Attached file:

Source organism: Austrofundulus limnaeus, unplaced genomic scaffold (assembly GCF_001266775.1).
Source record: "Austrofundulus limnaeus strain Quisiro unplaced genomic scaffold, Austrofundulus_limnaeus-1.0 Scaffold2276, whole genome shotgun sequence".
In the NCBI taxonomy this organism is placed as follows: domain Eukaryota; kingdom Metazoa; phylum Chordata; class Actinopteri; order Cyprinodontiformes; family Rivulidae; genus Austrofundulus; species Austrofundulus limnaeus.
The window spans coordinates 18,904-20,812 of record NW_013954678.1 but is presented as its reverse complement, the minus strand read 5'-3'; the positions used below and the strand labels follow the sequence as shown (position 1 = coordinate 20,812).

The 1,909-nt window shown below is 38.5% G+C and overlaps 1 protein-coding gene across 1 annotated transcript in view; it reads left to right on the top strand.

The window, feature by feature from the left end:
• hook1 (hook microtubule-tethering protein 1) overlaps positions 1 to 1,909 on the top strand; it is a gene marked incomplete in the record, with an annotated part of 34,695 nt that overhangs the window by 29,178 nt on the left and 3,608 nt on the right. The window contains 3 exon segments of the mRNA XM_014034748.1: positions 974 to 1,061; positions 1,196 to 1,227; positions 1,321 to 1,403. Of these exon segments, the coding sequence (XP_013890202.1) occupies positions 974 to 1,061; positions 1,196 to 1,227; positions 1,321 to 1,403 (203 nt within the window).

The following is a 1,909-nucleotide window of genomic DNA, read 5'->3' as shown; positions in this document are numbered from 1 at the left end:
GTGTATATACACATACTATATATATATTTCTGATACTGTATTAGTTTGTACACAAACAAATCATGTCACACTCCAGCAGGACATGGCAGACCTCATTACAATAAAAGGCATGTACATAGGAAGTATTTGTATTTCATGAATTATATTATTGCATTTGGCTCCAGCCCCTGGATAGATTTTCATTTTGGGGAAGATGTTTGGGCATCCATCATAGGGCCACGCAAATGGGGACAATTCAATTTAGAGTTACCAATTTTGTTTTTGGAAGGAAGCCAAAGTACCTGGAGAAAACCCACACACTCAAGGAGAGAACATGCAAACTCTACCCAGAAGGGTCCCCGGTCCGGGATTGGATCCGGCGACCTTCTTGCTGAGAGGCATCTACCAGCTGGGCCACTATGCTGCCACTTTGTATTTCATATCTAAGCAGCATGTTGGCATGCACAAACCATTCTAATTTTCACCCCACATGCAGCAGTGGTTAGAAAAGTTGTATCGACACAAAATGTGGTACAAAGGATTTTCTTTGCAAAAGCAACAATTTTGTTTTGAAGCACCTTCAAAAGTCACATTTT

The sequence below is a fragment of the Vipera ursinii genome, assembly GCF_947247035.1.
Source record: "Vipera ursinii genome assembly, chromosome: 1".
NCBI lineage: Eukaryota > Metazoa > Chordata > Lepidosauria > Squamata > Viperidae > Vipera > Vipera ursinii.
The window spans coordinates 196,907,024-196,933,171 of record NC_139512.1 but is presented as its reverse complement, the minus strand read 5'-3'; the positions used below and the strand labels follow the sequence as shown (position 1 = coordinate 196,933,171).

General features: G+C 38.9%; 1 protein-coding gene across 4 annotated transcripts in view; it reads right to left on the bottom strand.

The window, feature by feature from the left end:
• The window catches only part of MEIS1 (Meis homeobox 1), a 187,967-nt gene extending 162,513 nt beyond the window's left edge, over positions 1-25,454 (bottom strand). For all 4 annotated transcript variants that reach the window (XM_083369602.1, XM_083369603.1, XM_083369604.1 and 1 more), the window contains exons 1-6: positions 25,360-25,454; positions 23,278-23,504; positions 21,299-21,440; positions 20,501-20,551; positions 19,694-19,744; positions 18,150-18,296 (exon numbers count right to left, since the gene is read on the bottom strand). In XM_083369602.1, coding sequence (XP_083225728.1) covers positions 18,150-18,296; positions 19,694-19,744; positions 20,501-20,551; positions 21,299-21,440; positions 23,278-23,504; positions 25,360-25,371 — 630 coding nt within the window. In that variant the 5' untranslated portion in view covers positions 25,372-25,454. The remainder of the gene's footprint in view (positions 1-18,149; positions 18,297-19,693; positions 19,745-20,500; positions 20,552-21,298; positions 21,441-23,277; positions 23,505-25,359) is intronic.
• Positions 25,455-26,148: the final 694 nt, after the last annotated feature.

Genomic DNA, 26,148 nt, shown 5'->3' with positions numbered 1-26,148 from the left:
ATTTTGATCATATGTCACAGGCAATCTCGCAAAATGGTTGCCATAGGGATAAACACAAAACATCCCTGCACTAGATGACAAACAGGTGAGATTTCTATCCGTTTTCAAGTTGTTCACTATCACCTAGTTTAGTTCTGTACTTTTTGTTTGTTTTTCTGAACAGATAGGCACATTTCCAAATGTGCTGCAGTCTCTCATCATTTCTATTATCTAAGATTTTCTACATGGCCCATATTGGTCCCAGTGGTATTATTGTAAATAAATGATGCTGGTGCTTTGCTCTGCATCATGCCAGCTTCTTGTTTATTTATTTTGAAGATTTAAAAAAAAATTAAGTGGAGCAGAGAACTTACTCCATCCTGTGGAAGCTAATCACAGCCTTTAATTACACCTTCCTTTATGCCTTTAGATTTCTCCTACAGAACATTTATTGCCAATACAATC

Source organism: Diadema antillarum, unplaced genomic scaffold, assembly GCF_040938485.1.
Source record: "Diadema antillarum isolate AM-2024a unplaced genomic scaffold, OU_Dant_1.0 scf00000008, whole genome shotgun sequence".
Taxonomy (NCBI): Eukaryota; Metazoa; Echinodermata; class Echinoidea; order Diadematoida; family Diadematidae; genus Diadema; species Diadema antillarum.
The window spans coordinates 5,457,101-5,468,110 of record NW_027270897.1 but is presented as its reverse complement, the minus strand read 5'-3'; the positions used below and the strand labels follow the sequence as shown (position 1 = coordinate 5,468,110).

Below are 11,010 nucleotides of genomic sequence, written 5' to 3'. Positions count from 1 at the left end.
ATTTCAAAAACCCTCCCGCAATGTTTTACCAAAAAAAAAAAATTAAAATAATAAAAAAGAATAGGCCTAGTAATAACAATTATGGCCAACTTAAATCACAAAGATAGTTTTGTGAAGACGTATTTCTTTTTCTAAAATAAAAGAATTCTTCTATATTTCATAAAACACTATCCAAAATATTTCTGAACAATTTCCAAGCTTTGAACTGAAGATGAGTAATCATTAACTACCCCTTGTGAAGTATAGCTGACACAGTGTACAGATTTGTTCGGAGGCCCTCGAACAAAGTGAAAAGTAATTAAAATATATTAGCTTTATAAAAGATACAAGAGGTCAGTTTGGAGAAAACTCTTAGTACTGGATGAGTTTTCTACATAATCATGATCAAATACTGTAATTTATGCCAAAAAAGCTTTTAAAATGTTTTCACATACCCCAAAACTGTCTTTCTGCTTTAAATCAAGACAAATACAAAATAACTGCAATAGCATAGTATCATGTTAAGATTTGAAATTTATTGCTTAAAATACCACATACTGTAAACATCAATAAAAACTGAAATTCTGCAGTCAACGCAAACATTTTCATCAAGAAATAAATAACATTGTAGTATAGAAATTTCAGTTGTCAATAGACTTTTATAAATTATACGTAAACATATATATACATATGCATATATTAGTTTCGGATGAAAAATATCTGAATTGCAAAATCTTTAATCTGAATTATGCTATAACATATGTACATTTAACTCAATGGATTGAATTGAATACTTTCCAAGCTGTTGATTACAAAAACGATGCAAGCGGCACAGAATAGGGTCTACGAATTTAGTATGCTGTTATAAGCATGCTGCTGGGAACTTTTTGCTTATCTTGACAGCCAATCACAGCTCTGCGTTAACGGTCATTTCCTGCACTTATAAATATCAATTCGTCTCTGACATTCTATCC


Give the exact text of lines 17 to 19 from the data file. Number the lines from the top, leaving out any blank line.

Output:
• Positions 25,455-26,148: the final 694 nt, after the last annotated feature.

Genomic DNA, 26,148 nt, shown 5'->3' with positions numbered 1-26,148 from the left:
ATTTTGATCATATGTCACAGGCAATCTCGCAAAATGGTTGCCATAGGGATAAACACAAAACATCCCTGCACTAGATGACAAACAGGTGAGATTTCTATCCGTTTTCAAGTTGTTCACTATCACCTAGTTTAGTTCTGTACTTTTTGTTTGTTTTTCTGAACAGATAGGCACATTTCCAAATGTGCTGCAGTCTCTCATCATTTCTATTATCTAAGATTTTCTACATGGCCCATATTGGTCCCAGTGGTATTATTGTAAATAAATGATGCTGGTGCTTTGCTCTGCATCATGCCAGCTTCTTGTTTATTTATTTTGAAGATTTAAAAAAAAATTAAGTGGAGCAGAGAACTTACTCCATCCTGTGGAAGCTAATCACAGCCTTTAATTACACCTTCCTTTATGCCTTTAGATTTCTCCTACAGAACATTTATTGCCAATACAATC